Your Health

Keep your baby happy and warm this winter

Glucose monitor.
Photo of Kathy Ladd. DR. LYNNE WARDA
Winnipeg Regional Health Authority
Published Wednesday, January 04, 2017

Parents like to keep their babies warm and cosy, but our cold Manitoba winters present a bit of a challenge in this regard.

For one thing, babies have less body mass than older children, and their internal thermostats are immature. As such, they get hotter or colder quicker. If a baby gets too hot or too cold, this can be unsafe.

Judging whether your baby is too hot or too cold can be tricky.

Cold hands and feet don't necessarily mean your baby is cold. Instead, your baby may be cold if her upper arms, thighs or ears feel cold to the touch, or if she is fussing and you don't know why. Your baby may be too hot if she is sweating, her stomach feels hot or she has a rash that looks like clusters of tiny pimples surrounded by pink skin.

The normal temperature for a baby is about 37 C. Use a thermometer to check your baby's temperature.

Here are some tips to keep your baby warm this winter:

Preparing to go outside: Dress your baby in layers of clothing. Make sure they have warm socks, mitts and a hat that covers the ears. Wool and polar fleece protect against the cold and wick away sweat better than cotton clothing.

Don't use scarves. They can catch on something and wrap too tightly around the neck. The same thing goes for mittens on strings. Neck warmers and mittens that have snaps, clips or Velcro attachments are safer.

Snowsuits or insulated bunting bags should be big enough for your baby to wiggle around in, but snug enough they don't prevent a car-seat harness from fastening securely. You should be able to fit only two fingers between the straps and your baby's collarbone.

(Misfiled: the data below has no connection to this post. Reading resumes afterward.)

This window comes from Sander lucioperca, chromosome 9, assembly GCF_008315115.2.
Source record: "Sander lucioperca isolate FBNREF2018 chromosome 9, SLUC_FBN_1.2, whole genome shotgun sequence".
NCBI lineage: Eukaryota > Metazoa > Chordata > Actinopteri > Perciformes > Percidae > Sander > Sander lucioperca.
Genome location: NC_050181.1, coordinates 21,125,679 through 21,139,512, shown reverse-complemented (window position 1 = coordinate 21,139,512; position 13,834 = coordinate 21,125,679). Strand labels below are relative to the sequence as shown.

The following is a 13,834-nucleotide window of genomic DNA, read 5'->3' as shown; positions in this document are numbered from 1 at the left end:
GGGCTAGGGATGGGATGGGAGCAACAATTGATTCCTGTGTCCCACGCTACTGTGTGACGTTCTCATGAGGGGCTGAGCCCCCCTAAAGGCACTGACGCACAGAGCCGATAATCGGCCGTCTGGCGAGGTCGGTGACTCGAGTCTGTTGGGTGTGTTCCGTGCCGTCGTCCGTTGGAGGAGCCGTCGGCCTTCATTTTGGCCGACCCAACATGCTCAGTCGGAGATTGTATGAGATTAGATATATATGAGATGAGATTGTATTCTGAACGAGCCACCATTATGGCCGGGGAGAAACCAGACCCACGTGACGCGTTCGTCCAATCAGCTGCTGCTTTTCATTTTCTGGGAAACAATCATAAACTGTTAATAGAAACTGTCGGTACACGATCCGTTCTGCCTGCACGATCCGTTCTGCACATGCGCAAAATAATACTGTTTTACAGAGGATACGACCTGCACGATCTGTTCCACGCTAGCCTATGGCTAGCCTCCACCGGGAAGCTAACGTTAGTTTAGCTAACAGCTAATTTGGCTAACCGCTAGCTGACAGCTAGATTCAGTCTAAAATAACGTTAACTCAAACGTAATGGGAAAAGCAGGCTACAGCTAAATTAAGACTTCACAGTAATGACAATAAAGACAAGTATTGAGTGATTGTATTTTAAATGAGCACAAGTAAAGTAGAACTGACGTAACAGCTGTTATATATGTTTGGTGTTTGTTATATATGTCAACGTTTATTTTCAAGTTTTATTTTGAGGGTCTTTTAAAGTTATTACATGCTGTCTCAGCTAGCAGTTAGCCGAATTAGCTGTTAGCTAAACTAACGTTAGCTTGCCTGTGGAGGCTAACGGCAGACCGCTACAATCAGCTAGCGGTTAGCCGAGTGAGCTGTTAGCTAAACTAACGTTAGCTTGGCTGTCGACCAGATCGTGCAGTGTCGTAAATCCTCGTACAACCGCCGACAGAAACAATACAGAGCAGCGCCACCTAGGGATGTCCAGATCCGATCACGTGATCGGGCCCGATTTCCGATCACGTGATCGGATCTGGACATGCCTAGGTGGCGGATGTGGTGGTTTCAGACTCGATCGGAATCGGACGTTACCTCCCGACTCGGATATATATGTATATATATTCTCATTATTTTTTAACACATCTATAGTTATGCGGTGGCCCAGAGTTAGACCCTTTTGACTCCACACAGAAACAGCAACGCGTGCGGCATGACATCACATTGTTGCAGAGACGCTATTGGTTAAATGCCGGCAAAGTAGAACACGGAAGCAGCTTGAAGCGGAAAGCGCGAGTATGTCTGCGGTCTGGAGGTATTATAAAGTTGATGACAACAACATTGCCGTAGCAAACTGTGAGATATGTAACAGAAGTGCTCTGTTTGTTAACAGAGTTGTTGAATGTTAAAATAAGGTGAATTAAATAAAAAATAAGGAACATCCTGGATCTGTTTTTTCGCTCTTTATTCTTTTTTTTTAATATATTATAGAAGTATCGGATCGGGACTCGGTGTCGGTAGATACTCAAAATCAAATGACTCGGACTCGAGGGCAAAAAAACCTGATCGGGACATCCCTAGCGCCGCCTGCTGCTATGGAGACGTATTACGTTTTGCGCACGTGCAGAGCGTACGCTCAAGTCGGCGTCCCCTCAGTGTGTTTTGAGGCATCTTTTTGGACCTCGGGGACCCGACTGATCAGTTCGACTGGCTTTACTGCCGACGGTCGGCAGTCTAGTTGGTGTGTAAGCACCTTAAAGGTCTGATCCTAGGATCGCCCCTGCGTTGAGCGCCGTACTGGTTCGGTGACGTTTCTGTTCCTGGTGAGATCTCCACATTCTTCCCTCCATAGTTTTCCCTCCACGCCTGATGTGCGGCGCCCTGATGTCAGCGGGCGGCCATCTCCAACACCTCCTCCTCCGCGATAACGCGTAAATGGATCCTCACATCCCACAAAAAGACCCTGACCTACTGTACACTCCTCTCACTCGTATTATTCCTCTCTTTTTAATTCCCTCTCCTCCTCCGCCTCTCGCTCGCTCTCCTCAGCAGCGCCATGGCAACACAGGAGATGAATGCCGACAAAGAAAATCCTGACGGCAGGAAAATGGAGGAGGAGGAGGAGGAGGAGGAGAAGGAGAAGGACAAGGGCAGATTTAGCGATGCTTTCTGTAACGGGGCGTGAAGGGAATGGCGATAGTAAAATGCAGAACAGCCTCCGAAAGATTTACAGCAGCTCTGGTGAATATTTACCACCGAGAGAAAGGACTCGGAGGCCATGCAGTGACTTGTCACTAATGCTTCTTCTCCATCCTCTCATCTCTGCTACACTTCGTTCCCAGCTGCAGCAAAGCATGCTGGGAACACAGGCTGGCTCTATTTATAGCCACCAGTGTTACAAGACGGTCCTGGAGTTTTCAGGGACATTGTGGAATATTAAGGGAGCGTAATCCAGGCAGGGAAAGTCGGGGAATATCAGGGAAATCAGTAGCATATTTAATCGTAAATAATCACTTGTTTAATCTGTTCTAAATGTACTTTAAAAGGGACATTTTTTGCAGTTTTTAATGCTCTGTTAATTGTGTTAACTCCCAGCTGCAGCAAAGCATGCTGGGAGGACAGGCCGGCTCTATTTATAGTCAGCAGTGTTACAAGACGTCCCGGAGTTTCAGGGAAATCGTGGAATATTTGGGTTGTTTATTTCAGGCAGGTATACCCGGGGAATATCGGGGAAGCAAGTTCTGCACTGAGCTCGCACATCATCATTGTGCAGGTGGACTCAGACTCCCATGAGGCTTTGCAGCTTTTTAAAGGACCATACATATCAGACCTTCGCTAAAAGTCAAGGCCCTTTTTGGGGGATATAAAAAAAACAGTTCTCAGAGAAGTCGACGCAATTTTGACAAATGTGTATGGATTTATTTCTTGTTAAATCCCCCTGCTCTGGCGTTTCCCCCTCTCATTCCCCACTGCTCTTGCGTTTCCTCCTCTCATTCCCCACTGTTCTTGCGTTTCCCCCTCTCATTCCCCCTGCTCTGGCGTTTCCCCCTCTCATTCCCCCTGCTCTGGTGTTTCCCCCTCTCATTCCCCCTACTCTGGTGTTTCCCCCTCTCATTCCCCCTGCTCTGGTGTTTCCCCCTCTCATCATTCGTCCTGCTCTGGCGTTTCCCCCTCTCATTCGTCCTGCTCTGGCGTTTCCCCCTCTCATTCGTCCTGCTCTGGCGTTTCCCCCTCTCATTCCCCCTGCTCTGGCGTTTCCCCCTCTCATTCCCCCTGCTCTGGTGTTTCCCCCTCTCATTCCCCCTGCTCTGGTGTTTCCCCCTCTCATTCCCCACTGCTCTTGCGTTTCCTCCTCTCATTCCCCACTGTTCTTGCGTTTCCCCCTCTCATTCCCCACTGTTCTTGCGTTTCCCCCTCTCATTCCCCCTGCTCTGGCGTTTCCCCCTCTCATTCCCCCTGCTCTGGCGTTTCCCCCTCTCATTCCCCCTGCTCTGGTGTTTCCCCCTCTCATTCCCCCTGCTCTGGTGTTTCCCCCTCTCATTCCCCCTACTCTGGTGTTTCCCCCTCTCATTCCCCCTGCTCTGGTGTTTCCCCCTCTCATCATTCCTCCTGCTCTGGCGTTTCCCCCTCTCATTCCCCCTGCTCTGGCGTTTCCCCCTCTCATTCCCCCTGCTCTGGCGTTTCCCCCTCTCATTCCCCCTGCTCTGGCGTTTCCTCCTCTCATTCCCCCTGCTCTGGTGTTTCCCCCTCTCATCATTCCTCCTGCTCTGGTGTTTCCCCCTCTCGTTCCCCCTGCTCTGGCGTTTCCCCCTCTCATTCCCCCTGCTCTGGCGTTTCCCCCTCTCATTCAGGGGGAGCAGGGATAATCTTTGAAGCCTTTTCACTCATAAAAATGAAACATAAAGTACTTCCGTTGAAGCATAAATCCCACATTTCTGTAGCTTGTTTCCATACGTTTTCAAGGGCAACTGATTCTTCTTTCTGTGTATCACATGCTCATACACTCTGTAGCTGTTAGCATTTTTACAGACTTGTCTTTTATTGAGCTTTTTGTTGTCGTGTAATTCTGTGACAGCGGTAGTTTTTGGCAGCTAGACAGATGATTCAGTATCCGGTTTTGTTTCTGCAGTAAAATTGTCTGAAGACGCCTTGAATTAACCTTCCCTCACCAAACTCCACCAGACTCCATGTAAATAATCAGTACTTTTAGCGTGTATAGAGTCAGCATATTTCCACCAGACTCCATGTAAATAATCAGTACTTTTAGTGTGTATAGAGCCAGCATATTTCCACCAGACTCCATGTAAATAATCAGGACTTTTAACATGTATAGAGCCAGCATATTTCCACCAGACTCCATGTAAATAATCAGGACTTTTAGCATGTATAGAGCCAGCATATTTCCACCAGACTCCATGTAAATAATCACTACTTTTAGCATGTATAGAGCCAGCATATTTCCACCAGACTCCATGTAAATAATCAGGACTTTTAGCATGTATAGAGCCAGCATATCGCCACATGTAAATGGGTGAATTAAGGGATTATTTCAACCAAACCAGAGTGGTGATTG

When venturing outdoors, minimize your baby's exposure, but ensure he can still breathe. If you are using a chest baby carrier, remember to keep your baby visible and "kissable." This means you should keep your baby's face in view at all times, with her chin up, back supported and body upright. Don't put your baby underneath your coat.

Always make sure your baby is dressed well in case of an emergency. Imagine what would happen if your transportation broke down, and you had to wait for help to arrive.

Keeping warm indoors: Parents often take extra measures to ensure their baby is warm, even indoors. But it is important not to overdo it. Dress your baby the same way you dress yourself. An undershirt and a warm sleeper with feet are often enough to keep baby warm. Newborns may need to wear a hat.

Don't use a hot-water bottle or electric blanket to keep your baby warm, and never put a full-size blanket on top of your baby while in a crib or bassinet.

Babies should not be swaddled while they are sleeping. Don't place your baby's crib near a radiator, heater or wood stove. Instead, place it in the warmest room, away from windows, outside walls and drafts.

Inside the car: Only use covers on your baby's car seat briefly. Open the cover as soon as you're in the car, to ensure your baby can breathe and doesn't overheat. If you use a blanket, make sure it is no higher than armpit level.

Never place the blanket or car seat cover behind or under your baby.

Once inside the car, loosen or unzip your baby's snowsuit so she won't get too warm. Babies who sweat in their outdoor gear can get a chill. Once you are back indoors, remove outdoor clothing to prevent overheating. And never leave your baby alone in the car, not even for a minute.

Using a stroller: Keeping your baby warm in a stroller can be a challenge. You might be warm enough as you walk along, but your baby is lying inactive and is exposed to the cold. Here, the key is to dress your baby warmly, but don't cover her face. You can cover the stroller with a blanket or clear cover, but check your baby often as you walk.

Dr. Lynne Warda is medical director of the Winnipeg Regional Health Authority's injury-prevention program and an emergency physician at Children's Hospital. This column was originally published in the Winnipeg Free Press on Nov. 29, 2013.


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